- when fluxgate compass available, I will forward the signal to all instruments,
- show GPS based data only on the GPS unit (now often - the plotter),
- if AP and the plotter are the same make, I will link them.

Now the only issue remaining is the magnetic compass often being in slight misalignment with the fluxgate (which I let be, unless the difference is not acceptable and something is OBVIOUSLY wrong with any of the compasses).

A very neat solution then is a fluxgate readout for the driver (which is hardly ever present). However, when the AP control head is at the helm (which is most often the case) then this issue is solved.

One look at the plotter and any difference btw the GPS data and the magnetic data is obvious. Note that today most plotters are at the helm too.

Now the big secret: many owners NEVER go thru the proper AP tuning procedure (as described in AP manuals). This is then probably about the only thing I have to do on boats (other than forwarding the fluxgate info to the network, unless already done) to get all things synched up.

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Old 22-01-2012, 05:32   #7
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Quote:
Originally Posted by RDW
Thanks for your comments and help.
What should I use for the most accurate device from which to judge my instruments?
My thought is probably a good chart and a distant landmark.
RDW
The mag compass with have different deviation at different points of sail. The mag compas is affected by large metallic mass, electronics operating in proximity and internal differences. You cannot "remove" the error. The procedure is basically -

- use known bearings - two lines at least 90 degrees apart. More bearing lines is better but not strictly necessary.
- with normal electronics on and running align with first bearing. Record mag heading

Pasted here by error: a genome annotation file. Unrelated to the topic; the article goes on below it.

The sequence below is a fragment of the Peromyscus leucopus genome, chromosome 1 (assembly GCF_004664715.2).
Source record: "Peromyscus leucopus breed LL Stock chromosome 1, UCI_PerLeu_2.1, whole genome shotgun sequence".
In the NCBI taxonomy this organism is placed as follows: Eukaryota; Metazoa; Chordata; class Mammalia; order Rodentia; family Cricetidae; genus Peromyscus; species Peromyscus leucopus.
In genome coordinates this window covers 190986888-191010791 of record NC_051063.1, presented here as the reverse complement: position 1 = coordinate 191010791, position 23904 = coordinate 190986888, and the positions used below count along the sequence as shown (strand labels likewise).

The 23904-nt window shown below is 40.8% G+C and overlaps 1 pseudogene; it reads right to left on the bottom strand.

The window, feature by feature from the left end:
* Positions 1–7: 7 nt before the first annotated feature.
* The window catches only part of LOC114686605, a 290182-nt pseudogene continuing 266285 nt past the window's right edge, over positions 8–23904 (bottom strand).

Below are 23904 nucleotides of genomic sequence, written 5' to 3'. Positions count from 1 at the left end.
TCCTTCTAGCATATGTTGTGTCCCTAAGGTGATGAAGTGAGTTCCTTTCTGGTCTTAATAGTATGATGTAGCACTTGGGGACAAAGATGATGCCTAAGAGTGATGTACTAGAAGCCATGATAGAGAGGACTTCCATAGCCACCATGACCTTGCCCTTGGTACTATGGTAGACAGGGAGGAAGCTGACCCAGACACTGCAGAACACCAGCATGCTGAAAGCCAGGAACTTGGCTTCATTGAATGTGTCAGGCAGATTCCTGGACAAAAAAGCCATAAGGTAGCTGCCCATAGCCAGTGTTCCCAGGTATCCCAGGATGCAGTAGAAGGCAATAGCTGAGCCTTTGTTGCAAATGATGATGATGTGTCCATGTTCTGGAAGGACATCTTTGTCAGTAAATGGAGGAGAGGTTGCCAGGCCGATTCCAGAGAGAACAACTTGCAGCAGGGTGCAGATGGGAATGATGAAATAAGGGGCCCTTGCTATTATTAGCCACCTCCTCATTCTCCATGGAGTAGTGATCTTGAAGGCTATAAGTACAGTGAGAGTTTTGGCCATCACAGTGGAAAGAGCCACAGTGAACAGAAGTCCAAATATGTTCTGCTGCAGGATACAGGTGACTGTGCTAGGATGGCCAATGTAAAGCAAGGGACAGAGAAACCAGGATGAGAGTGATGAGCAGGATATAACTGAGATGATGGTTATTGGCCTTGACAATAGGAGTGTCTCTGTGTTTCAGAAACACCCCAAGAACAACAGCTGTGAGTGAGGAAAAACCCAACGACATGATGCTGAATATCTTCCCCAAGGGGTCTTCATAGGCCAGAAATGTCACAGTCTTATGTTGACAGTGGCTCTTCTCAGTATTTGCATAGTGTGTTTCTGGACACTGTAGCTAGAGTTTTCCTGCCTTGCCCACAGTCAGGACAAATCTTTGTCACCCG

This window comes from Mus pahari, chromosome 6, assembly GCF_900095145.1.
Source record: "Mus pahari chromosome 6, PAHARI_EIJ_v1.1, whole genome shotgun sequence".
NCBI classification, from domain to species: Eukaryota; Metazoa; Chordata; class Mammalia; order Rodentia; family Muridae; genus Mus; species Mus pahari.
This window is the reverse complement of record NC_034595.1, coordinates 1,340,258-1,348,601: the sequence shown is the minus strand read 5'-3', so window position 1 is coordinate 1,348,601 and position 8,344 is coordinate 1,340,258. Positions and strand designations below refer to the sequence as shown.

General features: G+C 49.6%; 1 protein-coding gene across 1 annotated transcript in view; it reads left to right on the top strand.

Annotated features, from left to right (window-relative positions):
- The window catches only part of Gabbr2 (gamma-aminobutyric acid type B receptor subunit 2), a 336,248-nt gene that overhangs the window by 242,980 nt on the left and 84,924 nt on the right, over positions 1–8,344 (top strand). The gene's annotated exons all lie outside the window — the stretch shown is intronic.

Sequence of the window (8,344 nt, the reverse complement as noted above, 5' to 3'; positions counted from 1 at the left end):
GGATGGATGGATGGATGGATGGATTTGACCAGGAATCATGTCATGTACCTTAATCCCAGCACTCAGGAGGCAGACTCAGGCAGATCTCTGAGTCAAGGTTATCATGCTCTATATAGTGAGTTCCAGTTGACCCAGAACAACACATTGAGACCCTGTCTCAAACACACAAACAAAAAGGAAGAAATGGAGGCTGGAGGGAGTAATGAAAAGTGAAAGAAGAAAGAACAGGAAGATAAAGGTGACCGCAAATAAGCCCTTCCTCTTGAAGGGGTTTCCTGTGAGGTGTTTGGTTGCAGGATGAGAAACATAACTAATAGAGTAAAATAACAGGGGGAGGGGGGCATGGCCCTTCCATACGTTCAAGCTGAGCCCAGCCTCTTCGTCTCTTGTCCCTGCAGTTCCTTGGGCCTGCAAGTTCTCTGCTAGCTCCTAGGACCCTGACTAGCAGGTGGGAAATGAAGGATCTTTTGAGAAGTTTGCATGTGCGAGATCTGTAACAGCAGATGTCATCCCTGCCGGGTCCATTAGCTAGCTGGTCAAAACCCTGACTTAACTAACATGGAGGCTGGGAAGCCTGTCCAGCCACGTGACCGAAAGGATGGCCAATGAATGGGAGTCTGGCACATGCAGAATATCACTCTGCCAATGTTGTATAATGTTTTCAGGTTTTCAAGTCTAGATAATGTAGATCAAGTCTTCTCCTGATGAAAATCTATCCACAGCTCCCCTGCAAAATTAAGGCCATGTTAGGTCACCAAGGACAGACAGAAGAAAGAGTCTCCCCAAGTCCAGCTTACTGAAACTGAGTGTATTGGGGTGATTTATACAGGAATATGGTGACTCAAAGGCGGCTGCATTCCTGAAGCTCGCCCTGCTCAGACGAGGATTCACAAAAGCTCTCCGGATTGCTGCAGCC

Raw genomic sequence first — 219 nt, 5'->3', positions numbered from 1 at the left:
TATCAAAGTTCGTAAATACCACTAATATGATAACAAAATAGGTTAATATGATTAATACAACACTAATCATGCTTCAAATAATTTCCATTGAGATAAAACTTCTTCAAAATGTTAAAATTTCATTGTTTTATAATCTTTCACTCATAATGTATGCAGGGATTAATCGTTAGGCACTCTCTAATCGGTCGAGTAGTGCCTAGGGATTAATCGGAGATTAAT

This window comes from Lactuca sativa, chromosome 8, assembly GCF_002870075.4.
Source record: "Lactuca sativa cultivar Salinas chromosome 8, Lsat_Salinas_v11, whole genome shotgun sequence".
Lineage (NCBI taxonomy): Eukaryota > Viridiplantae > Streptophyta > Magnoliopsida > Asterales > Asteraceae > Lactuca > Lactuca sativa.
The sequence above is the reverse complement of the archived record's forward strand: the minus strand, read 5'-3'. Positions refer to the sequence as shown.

- turn 180 and record mag heading.
- using trim screws remove half of error on first bearing. Check second bearing, repeat if necessary. The idea is to equlaize the error
- do the same on the cross bearing.
- prepare a deviation card for all major and minor headings. Attach the deviaiton card to the compass. The deviation card simply says, "when mag reads 90 we are actually 92. This is recorded on the card as +2 (for 90deg only) - if you did it properly 270 might read -2. That is you equalized a 4 degree east west deviation.

Note - most people dont really do this. The errors are small and not many folks are sailling long distances on mag alone. The boat swings a bit and one probably cant hold accuracy af helming within accuracy of compass anyway. However it is recommended. I swung my compass to equalize error but did not prepare a deviation card.

The second bit of kit to calibrate was the flux compass on the autopilot. Procedures vary. Mine is to get into cal mode and make slow 360s until it decides it is calibrated. It is within a couple degree of my mag compass.

I dont know of any gps that has a calibration. The difficulty with gps is the mode that it is tracking. The gps will not generally tell you where the bow is pointing. It tells you which direction the boat is traveling. A current set will require you to steer up against the current. The mag heading and autopilot heading will be different than gps heading.

The thing is these three devices will never read spot on to each other. The trick s knowing that they are off and why they are off from each other.

In practical terms I use the gps as the truth for bearings - that is if I put the waypoint on a buoy, inlet or dock the mag bearing from the gps is the one I use as the truth. That is the gps heading is the one I initatilly enter in the autopilot in heading mode. After a while I monitor my xte and adjust a/p heading.
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Old 22-01-2012, 06:30   #8
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Re: Compass and Autopilot Adjustment